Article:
Catherine’s morning appears to be a normal one – waking early to get the kids ready for their day, feeding the dog, going about her daily business. However, nothing is as it seems, as she gradually begins to realise. Her husband Simon has disappeared. His running shoes are still beside the door, his car is parked in the driveway, his wallet is on the dresser. But as for Simon, he has vanished without a trace.

Twenty-five years later, he appears on her doorstep, completely guilt-free about deserting his wife and children so callously, yet intent on explaining his life in the intervening years, and his reasons for leaving.

The story jumps back and forth from present day to twenty five years previous, detailing Simon’s story of adventure and debauchery across Europe and the US as a single man, and Catherine’s life of doubt and depression, struggling to raise her young family in the wake of their loss.

I must confess to disliking Simon intensely. He is a pathetic excuse for a man with no evident conscience, but his story is shocking and action-packed, and not what I had expected at all.

A fabulous read. Highly recommended.

Book Review: Our Little Secret by Darren O’Sullivan

Chris is waiting for a train. But not to take him to another destination. Chris wants to jump in front of the train. He plans to commit suicide and join his wife Julia, who died the previous year.

Sarah has walked out on her ex-boyfriend, tired of being used for one thing, and arrives at the train station to wait for the next train home. Unwittingly, she interrupts Chris’s suicide attempt, and he leaves.

In the following days, Chris is angry that his plan to join his wife was thwarted. He wonders what to do next. He can’t keep on living without Julia. He is scared that the man who killed her will return and make good on his threats to harm the people Chris loves. He isolates himself and plans his next move.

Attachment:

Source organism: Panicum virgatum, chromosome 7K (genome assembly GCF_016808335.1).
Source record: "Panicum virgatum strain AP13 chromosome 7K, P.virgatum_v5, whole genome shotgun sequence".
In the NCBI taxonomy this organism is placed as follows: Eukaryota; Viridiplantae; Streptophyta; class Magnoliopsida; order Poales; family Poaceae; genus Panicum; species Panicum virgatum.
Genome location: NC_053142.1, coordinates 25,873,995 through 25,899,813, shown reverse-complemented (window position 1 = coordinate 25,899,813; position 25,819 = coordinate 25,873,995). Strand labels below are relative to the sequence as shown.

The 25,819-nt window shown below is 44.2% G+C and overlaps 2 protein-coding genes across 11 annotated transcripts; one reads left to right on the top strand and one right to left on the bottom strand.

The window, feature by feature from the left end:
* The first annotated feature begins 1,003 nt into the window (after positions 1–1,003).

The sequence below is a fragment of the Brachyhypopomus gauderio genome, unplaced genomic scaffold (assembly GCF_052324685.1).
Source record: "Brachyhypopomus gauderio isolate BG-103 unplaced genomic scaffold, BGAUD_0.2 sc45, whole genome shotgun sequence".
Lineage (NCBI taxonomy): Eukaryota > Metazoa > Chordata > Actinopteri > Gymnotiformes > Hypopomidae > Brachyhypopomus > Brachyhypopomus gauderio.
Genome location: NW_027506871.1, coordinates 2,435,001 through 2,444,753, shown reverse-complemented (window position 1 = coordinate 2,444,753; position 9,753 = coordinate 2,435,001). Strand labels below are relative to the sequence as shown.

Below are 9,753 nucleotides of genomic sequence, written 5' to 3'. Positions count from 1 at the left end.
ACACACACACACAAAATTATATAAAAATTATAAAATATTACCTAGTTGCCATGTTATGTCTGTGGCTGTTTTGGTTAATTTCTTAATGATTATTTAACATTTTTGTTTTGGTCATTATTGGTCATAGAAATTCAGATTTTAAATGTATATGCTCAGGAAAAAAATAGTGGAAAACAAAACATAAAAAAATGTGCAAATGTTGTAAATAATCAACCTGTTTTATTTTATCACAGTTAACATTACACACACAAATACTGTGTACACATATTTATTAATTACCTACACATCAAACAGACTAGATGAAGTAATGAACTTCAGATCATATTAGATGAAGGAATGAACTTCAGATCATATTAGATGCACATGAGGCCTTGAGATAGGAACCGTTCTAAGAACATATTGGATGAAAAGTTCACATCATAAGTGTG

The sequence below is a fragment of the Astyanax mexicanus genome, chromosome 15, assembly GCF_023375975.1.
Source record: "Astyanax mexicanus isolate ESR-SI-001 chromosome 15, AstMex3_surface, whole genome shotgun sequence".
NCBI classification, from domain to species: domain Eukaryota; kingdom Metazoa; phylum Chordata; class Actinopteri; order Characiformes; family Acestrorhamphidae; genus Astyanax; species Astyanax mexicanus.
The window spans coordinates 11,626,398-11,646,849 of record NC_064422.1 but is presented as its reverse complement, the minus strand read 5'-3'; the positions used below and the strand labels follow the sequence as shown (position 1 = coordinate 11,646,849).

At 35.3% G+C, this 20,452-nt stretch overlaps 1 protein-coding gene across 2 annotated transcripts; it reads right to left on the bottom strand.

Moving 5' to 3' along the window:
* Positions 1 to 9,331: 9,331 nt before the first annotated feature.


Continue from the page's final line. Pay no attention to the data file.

Meanwhile, Sarah can’t get the stranger from the train station out of her mind. As it dawns on her that she stopped a suicide attempt and saved Chris’s life, she becomes obsessed with tracking him down and helping him.

What follows next is a tense psychological thriller that keeps the reader guessing. Chris’s life rapidly unravels as Sarah relentlessly pursues him and immerses herself in his life, certain that they can make each other happy. But Chris is still intent on suicide…

I really enjoyed this book, the debut from Darren O’Sullivan. Even though I had it figured out pretty early on, I was still intrigued to discover what would happen next. The author definitely knows how to keep the reader enthralled and I am looking forward to reading his next thriller.

Book Review: The Visitor by K.L. Slater

I was really excited to purchase this book when I spotted it on Amazon at just 99p for the Kindle version. The author has penned quite a few other titles, and I imagined I had stumbled on a new fave.

Well, you know what they say about judging a book by its cover!

Holly is a woman with a past, returning to the town she grew up in with her tail between her legs. With no money and nowhere to live, she is taken in by the kindly but odd Cora, who has a hidden story of her own.

Neighbour David is another oddball, filling his mornings with his self-important job as a car park attendant a local store Kellingtons, and his afternoons and evenings as the self-appointed Neighbourhood Watch on his street.

They become friends, and it is clear that David has the beginnings of an obsession, while Holly is just living day-by-day and making ‘the most’ of her new life, and therefore doesn’t really take him seriously.